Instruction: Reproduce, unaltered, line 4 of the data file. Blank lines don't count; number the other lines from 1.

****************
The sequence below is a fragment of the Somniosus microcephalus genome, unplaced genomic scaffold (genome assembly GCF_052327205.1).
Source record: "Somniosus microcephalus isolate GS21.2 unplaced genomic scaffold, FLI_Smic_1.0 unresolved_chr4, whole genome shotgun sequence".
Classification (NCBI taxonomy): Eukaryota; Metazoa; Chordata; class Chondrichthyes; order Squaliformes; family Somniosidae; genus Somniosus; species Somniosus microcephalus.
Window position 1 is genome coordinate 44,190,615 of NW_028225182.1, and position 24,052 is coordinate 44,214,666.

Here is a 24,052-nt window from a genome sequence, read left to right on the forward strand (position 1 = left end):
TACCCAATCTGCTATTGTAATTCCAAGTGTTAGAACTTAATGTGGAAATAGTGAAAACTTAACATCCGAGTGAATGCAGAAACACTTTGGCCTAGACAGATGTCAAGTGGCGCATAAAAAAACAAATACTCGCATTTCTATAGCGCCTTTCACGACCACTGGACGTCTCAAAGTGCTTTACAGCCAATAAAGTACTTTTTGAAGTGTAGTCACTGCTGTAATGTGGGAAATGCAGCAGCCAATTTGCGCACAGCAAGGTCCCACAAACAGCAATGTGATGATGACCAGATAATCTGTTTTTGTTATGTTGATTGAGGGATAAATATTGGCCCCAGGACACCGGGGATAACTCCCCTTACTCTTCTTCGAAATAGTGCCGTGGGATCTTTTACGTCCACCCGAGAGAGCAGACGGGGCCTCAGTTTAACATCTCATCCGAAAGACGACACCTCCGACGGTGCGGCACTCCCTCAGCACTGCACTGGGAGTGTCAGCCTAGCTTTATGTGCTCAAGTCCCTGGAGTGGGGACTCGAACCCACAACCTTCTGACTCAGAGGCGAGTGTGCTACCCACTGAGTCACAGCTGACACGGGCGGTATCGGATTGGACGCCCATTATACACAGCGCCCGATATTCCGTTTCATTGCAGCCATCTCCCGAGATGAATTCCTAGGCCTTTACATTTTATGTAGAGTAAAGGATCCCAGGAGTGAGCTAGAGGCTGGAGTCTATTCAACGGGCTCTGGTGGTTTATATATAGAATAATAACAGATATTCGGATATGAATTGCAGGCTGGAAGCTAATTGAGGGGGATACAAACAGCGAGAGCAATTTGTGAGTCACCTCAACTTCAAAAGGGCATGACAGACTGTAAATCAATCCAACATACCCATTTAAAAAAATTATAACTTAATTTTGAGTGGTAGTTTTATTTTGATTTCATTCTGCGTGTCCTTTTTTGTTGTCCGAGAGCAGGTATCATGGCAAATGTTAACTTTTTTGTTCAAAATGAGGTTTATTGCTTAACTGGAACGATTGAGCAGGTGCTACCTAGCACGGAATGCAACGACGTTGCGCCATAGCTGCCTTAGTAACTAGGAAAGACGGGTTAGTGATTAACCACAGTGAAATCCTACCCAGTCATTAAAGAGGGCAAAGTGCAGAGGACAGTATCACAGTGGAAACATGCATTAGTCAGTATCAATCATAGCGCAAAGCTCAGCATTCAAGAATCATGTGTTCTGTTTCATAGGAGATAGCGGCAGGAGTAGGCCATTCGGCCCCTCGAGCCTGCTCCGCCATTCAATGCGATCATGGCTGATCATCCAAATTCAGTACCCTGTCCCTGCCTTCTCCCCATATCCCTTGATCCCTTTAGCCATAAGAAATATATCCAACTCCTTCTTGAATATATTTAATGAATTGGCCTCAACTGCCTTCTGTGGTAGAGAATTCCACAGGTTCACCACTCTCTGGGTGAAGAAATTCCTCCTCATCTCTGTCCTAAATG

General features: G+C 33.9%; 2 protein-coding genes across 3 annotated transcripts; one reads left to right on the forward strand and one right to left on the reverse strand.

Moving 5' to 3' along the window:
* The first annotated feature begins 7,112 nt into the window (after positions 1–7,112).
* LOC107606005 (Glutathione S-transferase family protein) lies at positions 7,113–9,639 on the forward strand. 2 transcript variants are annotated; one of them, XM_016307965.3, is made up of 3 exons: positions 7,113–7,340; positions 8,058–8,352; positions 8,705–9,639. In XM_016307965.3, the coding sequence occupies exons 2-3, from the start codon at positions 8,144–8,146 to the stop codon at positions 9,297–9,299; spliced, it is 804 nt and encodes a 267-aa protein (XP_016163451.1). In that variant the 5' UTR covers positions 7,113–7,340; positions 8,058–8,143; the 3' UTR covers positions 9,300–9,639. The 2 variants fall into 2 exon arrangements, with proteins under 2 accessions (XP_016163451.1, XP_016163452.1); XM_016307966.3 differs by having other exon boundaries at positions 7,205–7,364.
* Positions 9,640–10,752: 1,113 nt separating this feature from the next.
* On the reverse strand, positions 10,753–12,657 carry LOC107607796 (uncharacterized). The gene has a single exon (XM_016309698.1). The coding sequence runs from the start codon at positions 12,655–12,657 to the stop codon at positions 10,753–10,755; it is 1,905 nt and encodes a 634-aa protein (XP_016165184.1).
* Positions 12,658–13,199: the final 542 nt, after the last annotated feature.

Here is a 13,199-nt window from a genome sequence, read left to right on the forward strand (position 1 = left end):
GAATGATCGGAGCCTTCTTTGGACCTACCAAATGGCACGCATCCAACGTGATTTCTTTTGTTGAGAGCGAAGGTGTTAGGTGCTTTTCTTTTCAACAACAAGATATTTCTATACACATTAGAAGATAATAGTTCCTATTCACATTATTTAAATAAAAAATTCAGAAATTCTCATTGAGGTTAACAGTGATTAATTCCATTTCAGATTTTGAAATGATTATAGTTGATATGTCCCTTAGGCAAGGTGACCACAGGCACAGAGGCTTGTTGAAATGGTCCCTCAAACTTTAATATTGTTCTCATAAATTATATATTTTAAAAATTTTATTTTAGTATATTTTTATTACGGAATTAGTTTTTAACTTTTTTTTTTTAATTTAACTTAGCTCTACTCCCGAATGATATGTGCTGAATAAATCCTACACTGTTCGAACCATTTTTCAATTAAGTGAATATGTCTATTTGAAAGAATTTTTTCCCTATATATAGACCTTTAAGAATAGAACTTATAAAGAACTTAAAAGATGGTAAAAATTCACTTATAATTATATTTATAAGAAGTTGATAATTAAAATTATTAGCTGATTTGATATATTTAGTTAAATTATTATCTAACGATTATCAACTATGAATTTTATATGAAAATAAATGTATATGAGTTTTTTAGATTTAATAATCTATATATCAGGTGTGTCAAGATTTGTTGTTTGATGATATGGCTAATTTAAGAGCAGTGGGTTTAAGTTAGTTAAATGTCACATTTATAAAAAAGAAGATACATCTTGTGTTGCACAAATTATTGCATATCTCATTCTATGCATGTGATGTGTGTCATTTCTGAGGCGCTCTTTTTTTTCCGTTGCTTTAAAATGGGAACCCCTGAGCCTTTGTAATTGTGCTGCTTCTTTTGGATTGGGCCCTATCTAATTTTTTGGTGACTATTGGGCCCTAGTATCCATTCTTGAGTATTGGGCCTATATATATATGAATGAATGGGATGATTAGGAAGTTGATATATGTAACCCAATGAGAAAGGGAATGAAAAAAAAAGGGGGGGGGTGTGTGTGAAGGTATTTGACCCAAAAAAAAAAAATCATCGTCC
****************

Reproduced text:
Window position 1 is genome coordinate 44,190,615 of NW_028225182.1, and position 24,052 is coordinate 44,214,666.